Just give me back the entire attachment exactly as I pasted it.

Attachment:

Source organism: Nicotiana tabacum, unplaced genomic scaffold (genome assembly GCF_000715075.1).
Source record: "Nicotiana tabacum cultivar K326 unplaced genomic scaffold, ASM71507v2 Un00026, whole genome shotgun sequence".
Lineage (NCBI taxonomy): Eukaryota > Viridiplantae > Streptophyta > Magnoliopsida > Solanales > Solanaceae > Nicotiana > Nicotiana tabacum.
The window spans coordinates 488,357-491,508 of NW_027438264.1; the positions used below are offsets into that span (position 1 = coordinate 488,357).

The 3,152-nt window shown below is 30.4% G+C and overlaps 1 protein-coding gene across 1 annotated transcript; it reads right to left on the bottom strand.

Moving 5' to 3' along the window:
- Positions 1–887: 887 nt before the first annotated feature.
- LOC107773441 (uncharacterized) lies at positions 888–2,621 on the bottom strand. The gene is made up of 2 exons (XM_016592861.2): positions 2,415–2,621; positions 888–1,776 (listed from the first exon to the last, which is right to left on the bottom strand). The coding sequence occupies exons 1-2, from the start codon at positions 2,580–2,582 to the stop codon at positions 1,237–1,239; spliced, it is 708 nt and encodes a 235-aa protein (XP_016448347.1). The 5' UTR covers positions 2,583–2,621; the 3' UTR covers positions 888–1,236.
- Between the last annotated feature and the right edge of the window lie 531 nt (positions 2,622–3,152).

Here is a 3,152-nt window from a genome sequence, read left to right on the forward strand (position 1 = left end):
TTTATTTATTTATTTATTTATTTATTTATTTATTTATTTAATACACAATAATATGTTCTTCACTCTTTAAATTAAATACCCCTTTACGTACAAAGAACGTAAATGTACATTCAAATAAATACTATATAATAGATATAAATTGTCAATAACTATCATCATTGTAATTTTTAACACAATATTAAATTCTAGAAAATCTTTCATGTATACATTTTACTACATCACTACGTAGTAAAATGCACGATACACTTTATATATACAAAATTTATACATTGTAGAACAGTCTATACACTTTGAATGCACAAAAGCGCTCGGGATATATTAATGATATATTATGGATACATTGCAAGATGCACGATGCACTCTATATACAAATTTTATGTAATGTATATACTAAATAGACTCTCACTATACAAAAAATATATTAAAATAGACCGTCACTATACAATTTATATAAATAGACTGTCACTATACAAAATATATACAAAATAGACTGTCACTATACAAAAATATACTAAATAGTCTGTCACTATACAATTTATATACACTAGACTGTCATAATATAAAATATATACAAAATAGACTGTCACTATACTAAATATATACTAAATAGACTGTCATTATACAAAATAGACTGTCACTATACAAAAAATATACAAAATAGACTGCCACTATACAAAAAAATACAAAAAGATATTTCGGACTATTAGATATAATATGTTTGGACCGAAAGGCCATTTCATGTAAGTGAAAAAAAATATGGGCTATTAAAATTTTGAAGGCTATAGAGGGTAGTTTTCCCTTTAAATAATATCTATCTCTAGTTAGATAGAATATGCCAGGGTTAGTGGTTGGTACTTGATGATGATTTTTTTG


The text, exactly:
Source organism: Nicotiana tabacum, unplaced genomic scaffold (genome assembly GCF_000715075.1).
Source record: "Nicotiana tabacum cultivar K326 unplaced genomic scaffold, ASM71507v2 Un00026, whole genome shotgun sequence".
Lineage (NCBI taxonomy): Eukaryota > Viridiplantae > Streptophyta > Magnoliopsida > Solanales > Solanaceae > Nicotiana > Nicotiana tabacum.
The window spans coordinates 488,357-491,508 of NW_027438264.1; the positions used below are offsets into that span (position 1 = coordinate 488,357).

The 3,152-nt window shown below is 30.4% G+C and overlaps 1 protein-coding gene across 1 annotated transcript; it reads right to left on the bottom strand.

Moving 5' to 3' along the window:
- Positions 1–887: 887 nt before the first annotated feature.
- LOC107773441 (uncharacterized) lies at positions 888–2,621 on the bottom strand. The gene is made up of 2 exons (XM_016592861.2): positions 2,415–2,621; positions 888–1,776 (listed from the first exon to the last, which is right to left on the bottom strand). The coding sequence occupies exons 1-2, from the start codon at positions 2,580–2,582 to the stop codon at positions 1,237–1,239; spliced, it is 708 nt and encodes a 235-aa protein (XP_016448347.1). The 5' UTR covers positions 2,583–2,621; the 3' UTR covers positions 888–1,236.
- Between the last annotated feature and the right edge of the window lie 531 nt (positions 2,622–3,152).

Here is a 3,152-nt window from a genome sequence, read left to right on the forward strand (position 1 = left end):
TTTATTTATTTATTTATTTATTTATTTATTTATTTATTTAATACACAATAATATGTTCTTCACTCTTTAAATTAAATACCCCTTTACGTACAAAGAACGTAAATGTACATTCAAATAAATACTATATAATAGATATAAATTGTCAATAACTATCATCATTGTAATTTTTAACACAATATTAAATTCTAGAAAATCTTTCATGTATACATTTTACTACATCACTACGTAGTAAAATGCACGATACACTTTATATATACAAAATTTATACATTGTAGAACAGTCTATACACTTTGAATGCACAAAAGCGCTCGGGATATATTAATGATATATTATGGATACATTGCAAGATGCACGATGCACTCTATATACAAATTTTATGTAATGTATATACTAAATAGACTCTCACTATACAAAAAATATATTAAAATAGACCGTCACTATACAATTTATATAAATAGACTGTCACTATACAAAATATATACAAAATAGACTGTCACTATACAAAAATATACTAAATAGTCTGTCACTATACAATTTATATACACTAGACTGTCATAATATAAAATATATACAAAATAGACTGTCACTATACTAAATATATACTAAATAGACTGTCATTATACAAAATAGACTGTCACTATACAAAAAATATACAAAATAGACTGCCACTATACAAAAAAATACAAAAAGATATTTCGGACTATTAGATATAATATGTTTGGACCGAAAGGCCATTTCATGTAAGTGAAAAAAAATATGGGCTATTAAAATTTTGAAGGCTATAGAGGGTAGTTTTCCCTTTAAATAATATCTATCTCTAGTTAGATAGAATATGCCAGGGTTAGTGGTTGGTACTTGATGATGATTTTTTTG